The True Danger of Preaching False Conversion

By Gary Meredith

[NOTE: The following is not offered as a systematic refutation of "false conversion" teaching, nor an attack on its proponents, whose motives are surely sincere. My purpose is to show how this doctrine of questionable value can do serious harm to the Body of Christ.]
We have heard that some went out from us without our authorization and disturbed you, troubling your minds by what they said. Acts 15:24
The young believer was apparently having his first serious crisis of faith. He wrote:
I've recently realized that I'm a so called 'false convert' and never really got saved. I've already called upon the name of the Lord for quite some time to save me from my sins with a heartfelt conviction of the gravity of my sin but nothing really happened. I repented from my sinful ways and did quite well in the beginning to abstain from sin but it didn't take long before I succumbed back to some of my sins. I continue to repent, and desire and value the Word of God more than ever, but my momentum and desire to read it starts to lessen. Should I continue to call upon his name to save and regenerate me, and only then follow Him?
Aside from his obvious Christian faith, I was struck by how closely his words paralleled Paul's:
Although I want to do good, evil is right there with me. For in my inner being I delight in God's law; but I see another law at work in me, waging war against the law of my mind and making me a prisoner of the law of sin at work within me. What a wretched man I am! Who will rescue me from this body that is subject to death? Romans 7:21-24
This young man's misdiagnosis of his problem as false conversion — what some preachers call "Hell's best kept secret" — directed him away from the only cure, which Paul reveals in the next verse: "Thanks be to God, who delivers me through Jesus Christ our Lord!" (Romans 7:25). Apparently no mature believer had explained to him that he already has been, is being, and will be delivered from sin by his continuously interceding Savior (Hebrews 7:25). His ignorance about the real Christian life, and the false explanation for his struggle with sin, disabled him from resting in and growing in that assurance (Matthew 11:28; Romans 8:35-39; Philippians 1:6).

Years before hearing the term "false conversion," a few young believers opened up to me about their private insecurities regarding their own salvation. It usually went something like this:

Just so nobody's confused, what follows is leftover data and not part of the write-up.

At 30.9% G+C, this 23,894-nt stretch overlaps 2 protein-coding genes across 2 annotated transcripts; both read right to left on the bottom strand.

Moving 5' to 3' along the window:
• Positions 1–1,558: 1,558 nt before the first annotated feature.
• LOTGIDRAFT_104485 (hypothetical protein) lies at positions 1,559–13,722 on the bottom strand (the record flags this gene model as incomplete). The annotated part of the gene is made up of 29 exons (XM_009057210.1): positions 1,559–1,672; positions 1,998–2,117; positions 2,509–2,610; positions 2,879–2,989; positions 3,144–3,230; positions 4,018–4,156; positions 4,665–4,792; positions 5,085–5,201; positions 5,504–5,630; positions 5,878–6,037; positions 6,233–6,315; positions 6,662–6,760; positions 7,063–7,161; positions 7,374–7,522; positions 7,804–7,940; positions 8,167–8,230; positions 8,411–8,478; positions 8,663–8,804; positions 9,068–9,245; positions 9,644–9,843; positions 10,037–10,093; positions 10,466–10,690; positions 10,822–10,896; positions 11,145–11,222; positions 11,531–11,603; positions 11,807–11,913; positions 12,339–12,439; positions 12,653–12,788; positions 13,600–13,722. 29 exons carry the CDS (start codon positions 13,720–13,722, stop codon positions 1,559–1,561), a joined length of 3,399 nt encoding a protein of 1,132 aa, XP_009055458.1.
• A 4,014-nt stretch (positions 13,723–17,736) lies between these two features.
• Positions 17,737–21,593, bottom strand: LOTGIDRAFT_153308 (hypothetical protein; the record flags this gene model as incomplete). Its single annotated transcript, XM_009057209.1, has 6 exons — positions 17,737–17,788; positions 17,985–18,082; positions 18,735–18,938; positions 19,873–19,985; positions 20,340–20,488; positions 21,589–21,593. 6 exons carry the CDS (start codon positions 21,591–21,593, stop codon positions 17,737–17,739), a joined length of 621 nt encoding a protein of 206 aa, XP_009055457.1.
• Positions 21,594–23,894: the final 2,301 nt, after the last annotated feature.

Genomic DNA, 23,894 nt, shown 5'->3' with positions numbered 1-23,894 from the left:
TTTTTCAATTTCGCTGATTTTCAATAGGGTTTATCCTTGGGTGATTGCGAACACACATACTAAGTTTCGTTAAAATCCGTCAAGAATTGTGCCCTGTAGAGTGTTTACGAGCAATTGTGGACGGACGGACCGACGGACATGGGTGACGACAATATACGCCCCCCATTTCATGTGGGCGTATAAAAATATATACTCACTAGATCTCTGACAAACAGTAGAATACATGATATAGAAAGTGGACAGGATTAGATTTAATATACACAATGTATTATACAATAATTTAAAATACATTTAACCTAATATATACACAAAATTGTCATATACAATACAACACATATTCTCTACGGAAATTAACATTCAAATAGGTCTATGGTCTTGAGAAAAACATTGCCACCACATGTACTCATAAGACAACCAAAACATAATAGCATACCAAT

Maybe I'm not really saved, that I'm just another unsaved hypocrite. Everyone else at church seems to have a solid walk with the Lord, but I still struggle with sinful thoughts and emotions and failures. If they really knew me they probably wouldn't think I was saved. Our pastor probably wouldn't. He says Christ gives us daily victory over the world, the flesh and the devil — I'm losing all three battles! Maybe I should just leave the church and figure out what I really believe.
The correct response is: You wouldn't care if you weren't saved.

Distress about your sins is a healthy sign of a saved soul, not a symptom of false conversion. Sanctification isn't instant or easy, it's a lifelong, painful, humbling process. Real false converts don't care about their sins and don't know they aren't saved. Our warnings to them fall on deaf ears — ears which cannot hear (Jeremiah 6:10). That's because "the person without the Spirit does not accept the things that come from the Spirit of God but considers them foolishness, and cannot understand them because they are discerned only through the Spirit" (1 Corinthians 2:14). False converts may call themselves Christians, attend church and use a lot of "God talk," but most are unaware and unconcerned that they are not reconciled with God and still destined for hell.

False conversion is presented as the reason for rampant immorality in many churches today — drug and alcohol abuse and addiction, sexual sin, divorce and more. That may be partly true (actually, the failure of church leaders to understand and counter the enormous power of modern culture is a fuller explanation).

But Scripture is far more concerned about false teachers than false converts (1 Timothy 1:3; 4:1-2; 2 Peter 2:1; 1 John 4:1; Galatians 1:6-9). The most dangerous false converts by far are those who infiltrate the Church into positions of leadership in order to tear the flock apart and lead it astray (Matthew 7:15; Luke 21:8; Acts 20:29; Romans 16:17). While the sinful behavior of a few members may infect others, they are a small problem compared to our real enemies, false teachers, who have wiped out entire Christian denominations, leading millions of followers to tolerate and even celebrate, in the name of Christ, doctrines of demons (1 Timothy 4:1) and the evil behavior from which Christ came to set them free (Romans 6:11-18; Galatians 5:1).

Tragically, false conversion preachers re-aim the big guns of church condemnation from the primary target — false teachers — to our weak, stumbling brothers and sisters who desperately need God's love, and ours, starting with the reassurance of the forgiveness of sins (Luke 1:77). In extreme cases such preachers may actually serve Satan's disabling function as accusers of the brethren (Zechariah 3:1-2; Revelation 12:10), rather than the edifying role of the Church under the direction of the Holy Spirit for the fruitful conviction of sin (John 16:8; 1 Corinthians 14:24-25; 1 Thessalonians 1:4-5).

Preachers of "false conversion," however sincere, exploit a potent reality: that all of us sin (1 John 1:8-10). So there is always plenty of "evidence" available for every believer that he or she was never saved. That is a lie, and a faith-damaging distortion of the Christian life. It also misses a fundamental reality — that we saints are capable of some very nasty behavior.